Token-Based Authentication is very flexible and gives you a lot of different ways of authenticating client against your WunderGraph applications. This way, you're able to use WunderGraph with code- or device flows. The responsibility to obtain an access token in this scenario is on the client itself.
Using token based Authentication with WunderGraph follows a simple principle. Your client obtains a token any way they want. They then set the token as the Authorization Header. The header value needs to be prefixed with "Bearer ".
The WunderGraph Server will then use a JSON Web Key Set from your OpenID Connect Server to validate the token, in case of a JWT. If the token is opaque (just a reference), the JWKS step will be skipped.
Finally, we're using the userInfo Endpoint of the OpenID Connect Server to obtain all available claims from the user, e.g. their username and email, which are then stored within the WunderGraph user Identity.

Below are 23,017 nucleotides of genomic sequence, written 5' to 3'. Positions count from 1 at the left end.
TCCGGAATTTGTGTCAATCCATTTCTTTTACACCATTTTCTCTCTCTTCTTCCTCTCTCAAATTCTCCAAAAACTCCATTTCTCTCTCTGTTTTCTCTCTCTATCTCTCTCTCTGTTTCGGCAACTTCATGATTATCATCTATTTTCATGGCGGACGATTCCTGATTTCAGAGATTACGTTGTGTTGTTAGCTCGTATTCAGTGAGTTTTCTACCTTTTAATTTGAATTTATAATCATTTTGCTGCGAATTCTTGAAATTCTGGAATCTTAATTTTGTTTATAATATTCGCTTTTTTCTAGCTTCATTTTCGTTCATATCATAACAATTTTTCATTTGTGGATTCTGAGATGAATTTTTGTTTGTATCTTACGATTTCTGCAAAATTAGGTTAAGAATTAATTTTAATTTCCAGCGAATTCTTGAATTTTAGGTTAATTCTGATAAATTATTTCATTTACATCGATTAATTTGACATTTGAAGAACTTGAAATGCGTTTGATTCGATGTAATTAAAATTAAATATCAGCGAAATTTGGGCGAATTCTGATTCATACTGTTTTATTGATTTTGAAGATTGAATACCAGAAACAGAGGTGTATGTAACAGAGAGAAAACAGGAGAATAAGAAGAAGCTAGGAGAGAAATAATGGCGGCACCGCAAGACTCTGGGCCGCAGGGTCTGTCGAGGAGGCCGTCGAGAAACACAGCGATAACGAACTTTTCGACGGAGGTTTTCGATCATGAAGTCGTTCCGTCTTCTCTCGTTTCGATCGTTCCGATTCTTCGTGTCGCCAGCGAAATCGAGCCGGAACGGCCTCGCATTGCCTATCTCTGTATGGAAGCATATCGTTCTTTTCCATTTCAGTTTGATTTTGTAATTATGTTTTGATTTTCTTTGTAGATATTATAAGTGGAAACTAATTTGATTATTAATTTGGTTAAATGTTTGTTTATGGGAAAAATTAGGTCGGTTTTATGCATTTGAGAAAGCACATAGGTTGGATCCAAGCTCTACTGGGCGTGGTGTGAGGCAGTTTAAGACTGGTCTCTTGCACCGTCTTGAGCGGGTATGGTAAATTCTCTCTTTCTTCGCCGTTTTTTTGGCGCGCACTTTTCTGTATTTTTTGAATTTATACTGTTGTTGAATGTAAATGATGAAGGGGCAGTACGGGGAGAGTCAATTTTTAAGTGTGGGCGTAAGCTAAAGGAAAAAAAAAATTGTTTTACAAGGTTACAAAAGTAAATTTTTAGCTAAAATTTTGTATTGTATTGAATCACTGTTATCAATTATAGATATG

Calling the userInfo Endpoint might be expensive, and it also takes some time. For that reason, you're able to configure a time to live to allow the WunderGraph server to cache the userInfo response.
Configuring token-based Authentication is straight forward.
You can set the jwks URL with the
jwksURL property. If the tokens does not contain any claims (opaque), the WunderGraph server will use the userInfo endpoint to obtain the claims.
Or with opaque tokens:
Alternatively, you can also pass the jwks as a JSON String.
The user info endpoint is used to obtain the claims of the user. It can be used standalone or in combination with the JWKS URL. The endpoint should return a
200 status code and JSON object with the claims.
Any non standard claims will can be accessed in the
customClaims field of the user object.
Finally, you're able to set the TTL to cache the userInfo response. The default TTL is: 60 * 60 = 1 hour